The Ontario Court of Appeal clarifies the appropriate limitation period when dealing with an all-risk insurance policy for business purposes. The decision raises important considerations for claim handling.
The recent Court of Appeal decision in Miller v. Carluccio (2008), 91 O.R. (3d) 638 (C.A.) makes it clear that driving or operating an automobile without a valid driver’s licence is not, in itself, sufficient to ground a subrogated claim. Although the case was decided on the issue of coverage, it has important implications for subrogation.
The action arises out of a motor vehicle accident which occurred on April 11, 2006, involving the plaintiff, Mackenzie Miller, and the defendant, Pat Carluccio (“Pat”).
At the time of the accident, the defendant vehicle was owned by Carluccio Construction and was being driven by Pat as a company vehicle. The vehicle was insured with Aviva.
Pat was charged with careless driving and failure to have a valid driver’s licence. He pled guilty to following too close and the charges of careless driving and failure to have a valid driver’s licence were withdrawn.
The unchallenged evidence of Carluccio Construction was that the company routinely and systematically sorted out and checked the mail. According to the evidence, neither the company nor Pat ever received any notice from the Ministry of Transportation (the “Ministry”) that Pat’s licence was due for renewal or that his licence had in fact expired.
Aviva denied liability to Carluccio Construction under the policy of insurance on the basis that driving with an expired licence was a breach of statutory condition 4—Authority to Drive—of the Ontario Automobile Policy (OAP), which reads as follows:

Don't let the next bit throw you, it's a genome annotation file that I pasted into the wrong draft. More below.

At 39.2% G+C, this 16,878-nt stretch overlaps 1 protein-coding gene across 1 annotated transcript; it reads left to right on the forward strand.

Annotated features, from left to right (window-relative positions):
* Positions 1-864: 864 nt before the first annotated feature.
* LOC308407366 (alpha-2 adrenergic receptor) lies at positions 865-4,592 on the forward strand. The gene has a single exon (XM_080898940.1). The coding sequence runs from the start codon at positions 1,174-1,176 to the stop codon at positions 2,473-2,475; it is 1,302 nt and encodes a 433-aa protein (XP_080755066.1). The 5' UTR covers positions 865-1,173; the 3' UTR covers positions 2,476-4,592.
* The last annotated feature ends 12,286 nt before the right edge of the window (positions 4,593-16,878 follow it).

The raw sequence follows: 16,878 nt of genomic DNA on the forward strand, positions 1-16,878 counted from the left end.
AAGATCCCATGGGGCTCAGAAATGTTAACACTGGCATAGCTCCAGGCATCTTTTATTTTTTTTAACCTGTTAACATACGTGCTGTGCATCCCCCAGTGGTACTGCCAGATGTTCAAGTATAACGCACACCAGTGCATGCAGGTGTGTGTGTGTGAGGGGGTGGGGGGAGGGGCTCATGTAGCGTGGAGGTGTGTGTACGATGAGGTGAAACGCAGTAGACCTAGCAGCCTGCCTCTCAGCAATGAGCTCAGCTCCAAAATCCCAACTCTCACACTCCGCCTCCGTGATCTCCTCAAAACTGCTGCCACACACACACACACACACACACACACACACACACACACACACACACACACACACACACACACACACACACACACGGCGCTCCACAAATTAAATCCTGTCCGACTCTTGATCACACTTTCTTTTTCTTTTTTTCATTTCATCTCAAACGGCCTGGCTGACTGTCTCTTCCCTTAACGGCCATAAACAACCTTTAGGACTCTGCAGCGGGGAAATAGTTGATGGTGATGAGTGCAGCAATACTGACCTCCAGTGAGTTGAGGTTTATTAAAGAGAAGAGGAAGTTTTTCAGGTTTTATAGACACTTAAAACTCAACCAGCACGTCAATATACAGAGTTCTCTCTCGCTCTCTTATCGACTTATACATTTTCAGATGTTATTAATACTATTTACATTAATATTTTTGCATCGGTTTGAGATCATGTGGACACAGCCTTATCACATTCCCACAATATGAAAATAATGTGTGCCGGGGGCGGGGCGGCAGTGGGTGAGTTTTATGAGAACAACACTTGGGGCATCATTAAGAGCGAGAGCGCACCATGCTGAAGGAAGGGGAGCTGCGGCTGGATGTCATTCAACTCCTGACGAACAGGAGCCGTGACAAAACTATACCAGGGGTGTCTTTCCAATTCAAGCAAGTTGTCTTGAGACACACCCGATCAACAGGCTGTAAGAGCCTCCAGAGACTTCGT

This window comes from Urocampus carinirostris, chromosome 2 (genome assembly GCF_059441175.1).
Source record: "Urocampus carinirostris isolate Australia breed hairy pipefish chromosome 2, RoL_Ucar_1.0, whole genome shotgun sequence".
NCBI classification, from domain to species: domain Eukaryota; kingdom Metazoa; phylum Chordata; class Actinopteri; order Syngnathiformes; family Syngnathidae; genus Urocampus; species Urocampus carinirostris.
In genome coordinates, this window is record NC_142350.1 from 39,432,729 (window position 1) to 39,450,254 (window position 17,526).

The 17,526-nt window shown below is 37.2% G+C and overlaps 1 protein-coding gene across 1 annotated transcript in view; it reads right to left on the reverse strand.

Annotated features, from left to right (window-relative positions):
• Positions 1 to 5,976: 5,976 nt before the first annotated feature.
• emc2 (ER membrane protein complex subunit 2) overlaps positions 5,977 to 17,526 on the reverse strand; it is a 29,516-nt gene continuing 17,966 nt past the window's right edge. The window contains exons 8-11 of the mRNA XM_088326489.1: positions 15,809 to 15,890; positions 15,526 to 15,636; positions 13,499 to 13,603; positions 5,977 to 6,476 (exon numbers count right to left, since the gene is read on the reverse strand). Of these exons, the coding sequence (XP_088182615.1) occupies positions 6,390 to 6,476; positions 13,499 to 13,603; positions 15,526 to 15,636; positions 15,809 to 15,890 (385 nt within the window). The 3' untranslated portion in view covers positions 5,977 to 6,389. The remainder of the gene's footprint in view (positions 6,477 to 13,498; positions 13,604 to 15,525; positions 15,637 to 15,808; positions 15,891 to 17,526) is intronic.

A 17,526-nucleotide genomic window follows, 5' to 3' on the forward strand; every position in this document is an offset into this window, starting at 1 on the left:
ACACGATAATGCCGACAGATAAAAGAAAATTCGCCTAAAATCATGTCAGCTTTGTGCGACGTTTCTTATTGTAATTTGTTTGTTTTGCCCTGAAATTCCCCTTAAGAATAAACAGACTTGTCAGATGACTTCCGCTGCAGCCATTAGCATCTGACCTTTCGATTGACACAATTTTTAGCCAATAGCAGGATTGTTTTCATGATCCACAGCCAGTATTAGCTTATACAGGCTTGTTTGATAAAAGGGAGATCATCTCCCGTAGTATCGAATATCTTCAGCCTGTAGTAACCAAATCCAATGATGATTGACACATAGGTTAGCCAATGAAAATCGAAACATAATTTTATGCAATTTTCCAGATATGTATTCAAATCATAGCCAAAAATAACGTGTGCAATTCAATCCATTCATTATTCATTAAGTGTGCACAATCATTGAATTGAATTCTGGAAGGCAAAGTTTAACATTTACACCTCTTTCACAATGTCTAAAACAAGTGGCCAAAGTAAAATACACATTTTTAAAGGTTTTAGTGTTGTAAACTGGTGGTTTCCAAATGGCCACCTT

The insured shall not drive or operate or permit any other person to drive or operate the automobile unless the insured or other person is authorized by law to drive or operate it.
The issue before the motions judge was whether Carluccio Construction “permitted” Pat to operate the automobile while he was not authorized by law to do so.
The motions judge found that there was no evidence that Carluccio Construction took any steps to ensure that its drivers remained in possession of a valid driver’s licence and therefore did not act with reasonable care or due diligence. The judge held that the company therefore permitted Carluccio to operate the insured automobile while he was not authorized by law to do so.
The Court of Appeal held that the word “permits” connotes knowledge, willful blindness, or at least a failure to take reasonable steps to inform oneself of relevant facts.
The Court found that the company had taken reasonable steps to keep itself informed of the status of Pat’s driver’s licence. The facts revealed that Carluccio Construction had a well established method of checking mail, that the Ministry had a routine method of sending out notice of pending expirations which was not followed, and that Pat did not receive a notice of pending expiration.
As a result, the Court allowed the appeal and declared that Aviva was obligated under the terms of the policy to defend and indemnify Carluccio Construction to the full extent of the policy.
Implications for Subrogation
Under Section 7 of the OAP, the insurer is permitted to recover payment for loss or damage to an automobile if the insured drives or operates an automobile while not authorized to do so, or if the insured permits another person to drive or operate the automobile while not authorized to do so.
In view of the Court of Appeal’s decision in Miller, the act of driving or operating an automobile without a valid driver’s licence is not, in itself, sufficient to ground a subrogated claim. To successfully pursue subrogation, insurers will have to show that the insured or the person authorized by the insured to drive or operate the automobile had knowledge, was willfully blind or failed to take reasonable steps to inform himself or herself that their driver’s licence had been suspended.
If you have any questions about the article, please do not hesitate to contact Mark Mason at Mason Caplan Roti LLP.